Category: church property


City, county, state and federal taxing authorities still use the mail to notify of tax obligations.  While these notices are not always correct, and even some correct ones may be challenged, simply ignoring them does not make them go away.  Reciting mantra’s like, “they can’t tax a church,” or “I’ll just give them a call to fix it,” are often the first words spoken in a church legal or financial disaster.

In Wings as Eagles Deliverance Ministry v City of Detroit, Opinion and Order (USDC, ED Michigan 2022), the city imposed property taxes on property owned by the ministry.  The Plaintiff received from the City notices of taxes owed in several consecutive years.  Finally, the City sought and received a Judgment of Foreclosure and transferred ownership of the property to a subsequent owner.  (The federal trial court opinion does not explain the tax collection system in detail.  But, somehow, the property ownership was transferred without an auction for zero dollars, implying not even the taxes were collected, and leaving no Excess Proceeds for the prior owner to collect.  But, a more detailed study of the property tax collection system of Michigan is beyond the scope of this report.)  The federal court entered judgment for the City because the state level Judgment was final and precluded review by the federal trial court.  (Apparently, the Plaintiff took no action against the state level Judgment, such as an appeal to the Michigan court system.  However, that is not completely clear from the federal trial court’s opinion.)  Constitutional claims based on the Establishment Clause were unavailable because they were not asserted against the state level Judgment.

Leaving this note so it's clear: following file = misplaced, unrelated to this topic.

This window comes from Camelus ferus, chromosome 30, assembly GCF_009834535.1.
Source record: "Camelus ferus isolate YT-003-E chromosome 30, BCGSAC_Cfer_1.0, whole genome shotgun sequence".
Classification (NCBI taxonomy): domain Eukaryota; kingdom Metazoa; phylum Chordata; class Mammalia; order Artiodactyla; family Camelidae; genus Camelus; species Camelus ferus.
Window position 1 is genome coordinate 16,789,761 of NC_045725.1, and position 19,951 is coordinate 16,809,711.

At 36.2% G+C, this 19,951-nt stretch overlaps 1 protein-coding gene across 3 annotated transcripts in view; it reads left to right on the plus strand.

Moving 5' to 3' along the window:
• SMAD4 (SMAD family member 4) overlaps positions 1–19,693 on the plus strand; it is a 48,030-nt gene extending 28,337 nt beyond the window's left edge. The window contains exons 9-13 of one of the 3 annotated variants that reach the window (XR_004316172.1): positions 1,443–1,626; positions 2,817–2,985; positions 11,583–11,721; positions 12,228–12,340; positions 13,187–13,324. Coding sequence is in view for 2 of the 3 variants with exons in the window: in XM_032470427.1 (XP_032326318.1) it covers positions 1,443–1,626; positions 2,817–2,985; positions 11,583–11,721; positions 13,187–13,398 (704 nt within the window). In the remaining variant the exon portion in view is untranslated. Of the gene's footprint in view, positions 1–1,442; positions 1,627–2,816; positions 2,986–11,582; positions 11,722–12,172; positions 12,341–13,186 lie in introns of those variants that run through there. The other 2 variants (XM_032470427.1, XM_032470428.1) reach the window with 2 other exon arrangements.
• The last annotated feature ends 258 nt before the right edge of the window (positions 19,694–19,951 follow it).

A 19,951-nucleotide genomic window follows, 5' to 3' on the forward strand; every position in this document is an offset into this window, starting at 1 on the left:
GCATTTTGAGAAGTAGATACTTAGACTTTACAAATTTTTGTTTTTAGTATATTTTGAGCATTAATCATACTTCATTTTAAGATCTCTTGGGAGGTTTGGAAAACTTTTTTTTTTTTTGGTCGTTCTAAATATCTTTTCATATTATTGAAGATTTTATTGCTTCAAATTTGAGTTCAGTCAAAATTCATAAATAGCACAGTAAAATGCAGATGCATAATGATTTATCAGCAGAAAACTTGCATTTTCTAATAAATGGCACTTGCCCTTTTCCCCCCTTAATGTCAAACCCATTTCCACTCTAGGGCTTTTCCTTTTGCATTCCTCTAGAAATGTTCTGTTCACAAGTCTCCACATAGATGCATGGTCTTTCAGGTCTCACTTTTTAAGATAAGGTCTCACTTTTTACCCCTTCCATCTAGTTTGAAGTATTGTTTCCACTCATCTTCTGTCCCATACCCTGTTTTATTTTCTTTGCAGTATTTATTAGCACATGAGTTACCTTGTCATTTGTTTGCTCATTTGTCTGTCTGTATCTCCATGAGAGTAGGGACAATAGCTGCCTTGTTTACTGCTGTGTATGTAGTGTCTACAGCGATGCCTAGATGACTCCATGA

The Plaintiff in the reported case should have taken definitive action as to the first notice of tax delinquency and every notice thereafter.  The state level Judgment should have been appealed.  The best method of dealing with such matters, if a diplomatic visit to the taxing authority does not result in a written withdrawal of the notice in a timely way, is to pay the delinquent tax under protest and then sue to recover the money paid.


Most cities, counties, and states would not contest whether in any recognized and established denomination or church a parsonage owned by the local church inhabited by a Youth Minister would be a tax exempt residence.  Indeed, most would not do discovery over whether a Youth Minister was really a “minister” whether ordained or not.  Most would not have the courage to delve into whether religious doctrine permitted women to serve in ministry.  Most courts would not allow such inquiries and would treat them as barred by the Ecclesiastical Abstention Doctrine and the Ministerial Exception.  However, when courts snore, justice remains truly blind and ineffective.